Fig. 4.

Influence of diverse nutrient management options on leaf nutrient concentration of Syngonium plants. Means followed by a similar lowercase letter within a column are not significantly different (at P < 0.05) according to Tukey's HSD test. T1, CRF; T2, water soluble fertilizer (WSF) 1 g; T3, WSF 2 g; T4, WSF 4 g; T5, WSF 1 g + AMF; T6, WSF 2 g + AMF; T7, WSF 4 g + AMF; T8, WSF 1 g + PSB; T9, WSF 2 g + PSB; T10, WSF 4 g + PSB; T11, control.


Physico-chemical properties of media

The data presented in Table 4 illustrate that the maximum pH of potting media was recorded in CRF (T1) and the minimum in the control (T11). On the other hand, the maximum EC was noted in T4, while the minimum EC value was observed under T11 and T1. Furthermore, the highest available N content was observed under treatment T10 and it remained statistically similar to T9 and T7, while the minimum available N was found under the control treatment (T11). Moreover, the highest available P was noted with T9 and was statistically identical to T10, while the minimum P content was found under the control and was at par with T1. The available K content was recorded as highest in T10, while the minimum K content was noted under the control.

Table 4.

Physico-chemical properties of the media as influenced by the diverse nutrient management options in Syngonium plants.



The increase in plant height, spread, number of leaves, petiole length, and leaf area with the application of WSF and biofertilizers in the present study may be attributed to greater nutrient availability (Fig. 1). The application of essential plant nutrients in the readily available form improves crop growth and productivity. Furthermore, the optimum nutrient schedule increases the nutrient-use efficiency by reducing the loss of nutrients (Bana et al. 2021). The combined effect of WSF and biofertilizers might have supplied an adequate amount of nutrients and favored metabolic activity in the plants, which resulted in better growth and development. Several other researchers while working on various crops have reported the beneficial effect of WSF on plant growth (Mishra et al. 2011; Bohane and Tiwari 2014; El-Tohamy et al. 2019).

In addition, the microbes present in PSB culture promote plant growth indirectly by increasing the accessibility of other trace elements (Wani et al. 2007; Mahidi et al. 2011; Walpola and Yoon 2012; Santana et al. 2016). PSB protect plants by avoiding phytopathogens, typically owing to the production of antibiotics, hydrogen cyanate, and antifungal metabolites (Hajjam and Cherkaoui 2017). In the present study, better growth under PSB-treated pots might have also been due to the enhanced availability of P due to accelerated cell division and cell enlargement (Assuero et al. 2004).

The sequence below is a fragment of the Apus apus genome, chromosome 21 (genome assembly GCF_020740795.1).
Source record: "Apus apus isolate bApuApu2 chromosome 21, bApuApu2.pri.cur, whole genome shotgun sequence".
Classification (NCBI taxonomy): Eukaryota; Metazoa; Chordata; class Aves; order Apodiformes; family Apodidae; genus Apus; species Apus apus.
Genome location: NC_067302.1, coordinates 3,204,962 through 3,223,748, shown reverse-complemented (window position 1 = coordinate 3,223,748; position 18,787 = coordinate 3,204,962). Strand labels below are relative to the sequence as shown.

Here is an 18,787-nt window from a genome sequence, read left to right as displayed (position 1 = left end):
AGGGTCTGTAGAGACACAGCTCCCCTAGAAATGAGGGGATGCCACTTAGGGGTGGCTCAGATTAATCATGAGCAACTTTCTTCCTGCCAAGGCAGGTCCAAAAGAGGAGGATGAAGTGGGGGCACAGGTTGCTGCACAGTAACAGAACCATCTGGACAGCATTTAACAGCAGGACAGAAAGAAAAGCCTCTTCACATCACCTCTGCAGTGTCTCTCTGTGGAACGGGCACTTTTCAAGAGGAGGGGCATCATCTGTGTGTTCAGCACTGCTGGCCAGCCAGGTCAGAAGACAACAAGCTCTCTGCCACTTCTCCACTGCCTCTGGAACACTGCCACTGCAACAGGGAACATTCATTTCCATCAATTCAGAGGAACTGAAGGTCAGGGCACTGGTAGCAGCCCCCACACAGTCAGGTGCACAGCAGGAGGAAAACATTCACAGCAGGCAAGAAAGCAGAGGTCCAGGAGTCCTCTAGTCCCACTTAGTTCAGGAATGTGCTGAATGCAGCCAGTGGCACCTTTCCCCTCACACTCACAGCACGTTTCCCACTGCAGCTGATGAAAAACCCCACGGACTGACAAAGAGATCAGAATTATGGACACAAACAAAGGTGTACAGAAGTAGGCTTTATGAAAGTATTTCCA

The activity of the root system was significantly promoted by WSF, which might be used as a plant growth regulator, and improved the physiology of the root system. The combined application of WSF and PSB/AMF increased the root length, root diameter, and root fresh weight by 56%, 88%, and 172%, respectively, over the control treatment. The activity of the root system correlated closely with the concentration of WSF. A high concentration of nutrients in the rhizosphere can influence the osmotic pressure of the root system and consequently its growth and activity (Itoh et al. 1987; Monsuru and Daud 2016). Besides WSF, the use of PSB/AMF as inoculants might have increased phosphorus uptake by plants and finally improved root growth. Similarly, in roses (Rosa damascena), root growth, root length, and root fresh and dry weight parameters were positively affected by PGPR (Tariq et al. 2016). The RSR of plants is a quantitative measurement of plant tissues and involves monitoring of the overall health of plants, which is reflected in both the growth and yield of the present findings. The application of fertilizers improved the plant health and enhanced the growth of plant tissues, thus extending the RSR (Monsuru and Daud 2016).

The application of WSF along with microbial cultures significantly enhanced the soil pH and EC (Table 4). The use of WSF with a higher content of mineral nutrients may lead to localized changes in the soil pH in and around the wet zone (Teixeira et al. 2007). An increase in EC was observed due to the addition of higher amount of WSF, which resulted in more cations in the soil solution and thus increased the same. These findings are in line with the work reported by Senthilkumar (2014). Similarly, Ivy et al. (2002) also reported that EC values increased with increasing rates of fertilization in both Ilex sp. and Viburnum sp. Similarly, Ananda Murthy et al. (2020) recorded the maximum content of organic carbon and EC in soil with WSF. The application of WSF along with PSB resulted in maximum available postharvest macronutrients (N, P & K) in soil. Similar to our findings, Ananda Murthy et al. (2020) observed that soil nutrient status and nutrient uptake also improved with fertigation through WSF 19:19:19. These results corroborate the findings of other workers (Kadam et al. 2009; Abdullahi et al. 2014; Garcia et al. 2017; Khambalkar et al. 2017; Navsare 2017).